Research Article | Open Access
Jules C. Beal, "Increased Intracranial Pressure in the Setting of Enterovirus and Other Viral Meningitides", Neurology Research International, vol. 2017, Article ID 2854043, 4 pages, 2017. https://doi.org/10.1155/2017/2854043
Increased Intracranial Pressure in the Setting of Enterovirus and Other Viral Meningitides
Increased intracranial pressure due to viral meningitis has not been widely discussed in the literature, although associations with Varicella and rarely Enterovirus have been described. Patients with increased intracranial pressure and cerebrospinal fluid analysis suggestive of a viral process are sometimes classified as having atypical idiopathic intracranial hypertension (IIH). However, a diagnosis of IIH requires normal cerebrospinal fluid, and therefore in these cases an infection with secondary intracranial hypertension may be a more likely diagnosis. Here seven patients are presented with elevated intracranial pressure and cerebrospinal fluid suggestive of viral or aseptic meningitis. Of these, 1 had Enterovirus and the remainder were diagnosed with nonspecific viral meningitis. These data suggest that viral meningitis may be associated with elevated intracranial pressure more often than is commonly recognized. Enterovirus has previously been associated with increased intracranial pressure only in rare case reports.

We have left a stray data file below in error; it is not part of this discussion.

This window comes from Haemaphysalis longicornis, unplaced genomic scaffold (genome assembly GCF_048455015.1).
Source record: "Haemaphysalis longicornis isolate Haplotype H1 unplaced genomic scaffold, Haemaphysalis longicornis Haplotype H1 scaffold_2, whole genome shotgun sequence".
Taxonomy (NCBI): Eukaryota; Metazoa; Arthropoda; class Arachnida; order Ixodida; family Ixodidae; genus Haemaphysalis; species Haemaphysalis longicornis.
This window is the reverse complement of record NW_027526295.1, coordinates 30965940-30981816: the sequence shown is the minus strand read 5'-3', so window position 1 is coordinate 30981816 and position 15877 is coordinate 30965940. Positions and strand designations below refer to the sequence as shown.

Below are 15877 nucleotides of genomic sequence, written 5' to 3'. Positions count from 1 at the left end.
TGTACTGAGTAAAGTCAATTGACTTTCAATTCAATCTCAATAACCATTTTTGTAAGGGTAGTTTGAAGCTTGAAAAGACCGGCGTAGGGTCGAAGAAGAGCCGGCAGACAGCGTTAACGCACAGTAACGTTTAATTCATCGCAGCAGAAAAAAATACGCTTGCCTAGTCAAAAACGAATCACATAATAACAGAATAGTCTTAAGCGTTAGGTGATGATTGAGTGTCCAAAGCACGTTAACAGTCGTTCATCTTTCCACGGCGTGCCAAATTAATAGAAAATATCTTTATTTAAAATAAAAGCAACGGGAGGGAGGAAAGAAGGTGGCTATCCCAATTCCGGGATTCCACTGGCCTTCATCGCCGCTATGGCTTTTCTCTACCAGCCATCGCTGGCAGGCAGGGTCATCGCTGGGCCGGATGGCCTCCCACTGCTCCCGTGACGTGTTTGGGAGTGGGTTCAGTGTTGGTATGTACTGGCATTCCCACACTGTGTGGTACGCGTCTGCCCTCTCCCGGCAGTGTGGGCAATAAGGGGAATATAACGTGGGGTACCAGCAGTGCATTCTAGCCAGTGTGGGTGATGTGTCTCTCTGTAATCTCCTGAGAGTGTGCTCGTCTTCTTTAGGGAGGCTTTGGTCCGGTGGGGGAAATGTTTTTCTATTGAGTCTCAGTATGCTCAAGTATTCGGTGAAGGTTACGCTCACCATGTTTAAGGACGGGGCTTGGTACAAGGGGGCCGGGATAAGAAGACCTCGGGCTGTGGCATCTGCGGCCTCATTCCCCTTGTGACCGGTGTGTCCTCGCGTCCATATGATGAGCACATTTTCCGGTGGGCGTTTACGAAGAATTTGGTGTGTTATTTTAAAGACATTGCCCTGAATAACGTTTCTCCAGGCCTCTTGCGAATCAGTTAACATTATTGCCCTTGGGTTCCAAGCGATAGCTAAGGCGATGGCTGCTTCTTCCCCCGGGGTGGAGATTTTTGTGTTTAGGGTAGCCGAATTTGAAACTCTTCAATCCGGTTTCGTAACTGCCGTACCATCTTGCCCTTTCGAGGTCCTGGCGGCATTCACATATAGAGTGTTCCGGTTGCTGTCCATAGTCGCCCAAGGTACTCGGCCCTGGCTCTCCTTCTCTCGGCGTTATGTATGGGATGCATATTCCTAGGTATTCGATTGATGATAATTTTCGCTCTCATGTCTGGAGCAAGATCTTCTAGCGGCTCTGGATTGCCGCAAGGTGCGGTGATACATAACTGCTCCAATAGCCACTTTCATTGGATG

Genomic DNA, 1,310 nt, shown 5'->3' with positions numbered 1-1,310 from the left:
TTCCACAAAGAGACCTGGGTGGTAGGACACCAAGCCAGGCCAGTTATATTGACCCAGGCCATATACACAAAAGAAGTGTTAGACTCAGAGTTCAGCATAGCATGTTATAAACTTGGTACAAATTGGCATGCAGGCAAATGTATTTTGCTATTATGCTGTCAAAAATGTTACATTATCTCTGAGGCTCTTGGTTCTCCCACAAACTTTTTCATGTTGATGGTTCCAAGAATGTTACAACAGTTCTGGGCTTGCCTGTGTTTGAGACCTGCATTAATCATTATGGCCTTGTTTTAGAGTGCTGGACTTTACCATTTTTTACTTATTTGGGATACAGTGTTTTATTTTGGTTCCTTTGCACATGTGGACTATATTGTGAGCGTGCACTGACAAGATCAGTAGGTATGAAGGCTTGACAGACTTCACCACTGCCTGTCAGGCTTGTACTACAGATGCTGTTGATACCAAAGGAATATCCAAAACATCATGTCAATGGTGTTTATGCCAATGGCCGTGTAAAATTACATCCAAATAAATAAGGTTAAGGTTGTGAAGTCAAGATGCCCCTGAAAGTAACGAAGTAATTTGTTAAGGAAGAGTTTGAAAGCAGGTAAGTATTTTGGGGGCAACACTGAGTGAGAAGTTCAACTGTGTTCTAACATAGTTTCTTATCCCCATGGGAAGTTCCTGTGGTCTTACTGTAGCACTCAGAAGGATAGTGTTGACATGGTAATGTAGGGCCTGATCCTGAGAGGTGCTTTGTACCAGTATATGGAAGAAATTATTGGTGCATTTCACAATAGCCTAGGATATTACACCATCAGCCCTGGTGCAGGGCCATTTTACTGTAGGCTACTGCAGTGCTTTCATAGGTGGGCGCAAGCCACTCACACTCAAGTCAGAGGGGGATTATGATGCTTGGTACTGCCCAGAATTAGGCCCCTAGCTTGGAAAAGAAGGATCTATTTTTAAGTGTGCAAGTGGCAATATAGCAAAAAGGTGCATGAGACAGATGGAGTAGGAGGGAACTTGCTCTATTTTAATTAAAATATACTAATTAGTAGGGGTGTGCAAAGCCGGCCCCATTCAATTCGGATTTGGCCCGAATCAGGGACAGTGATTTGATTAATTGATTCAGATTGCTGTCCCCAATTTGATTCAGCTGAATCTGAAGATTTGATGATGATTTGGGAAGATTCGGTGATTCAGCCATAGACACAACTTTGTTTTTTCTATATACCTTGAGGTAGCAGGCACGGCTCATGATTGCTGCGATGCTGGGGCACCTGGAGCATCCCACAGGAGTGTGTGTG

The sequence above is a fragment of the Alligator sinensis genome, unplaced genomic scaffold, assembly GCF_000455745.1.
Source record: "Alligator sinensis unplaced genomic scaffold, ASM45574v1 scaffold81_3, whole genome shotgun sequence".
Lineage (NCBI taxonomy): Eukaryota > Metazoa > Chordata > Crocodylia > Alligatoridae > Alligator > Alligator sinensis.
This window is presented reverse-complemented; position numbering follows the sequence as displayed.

Infections involving the central nervous system have an established association with increased intracranial pressure (ICP). Bacterial meningitis and central nervous system involvement of tuberculosis, for example, are well-described to lead to elevations of ICP, as are fungal infections [1–3]. Less frequently, increased pressures have been reported in association with Lyme disease . There is a general paucity of information in the literature regarding viral meningitis as a cause of increased ICP, although cases associated with Varicella  and very rarely Enterovirus infection [6, 7] have been described. Patients with elevated intracranial pressure and a cerebrospinal fluid (CSF) profile suggestive of an infectious process in the absence of any of these known infectious causes are sometimes characterized as having a nonspecific viral syndrome  or an atypical presentation of idiopathic intracranial hypertension (IIH, also known as pseudotumor cerebri). The clinical definition of IIH has been updated and revised multiple times, but all definitions have specified that in order to make a diagnosis of IIH there must be a normal CSF profile [9–11]. Therefore patients with CSF analysis suggestive of an infectious process cannot be given a diagnosis of idiopathic intracranial hypertension; more likely these patients have aseptic or viral meningitis. The purpose of this paper is to report a series of patients seen by the inpatient pediatric neurology service at a tertiary care children’s hospital who were found to have increased ICP and a CSF profile suggestive of viral meningitis. The frequency with which these patients were encountered suggests that viral meningitis may be associated with elevated intracranial pressure more often than is commonly recognized.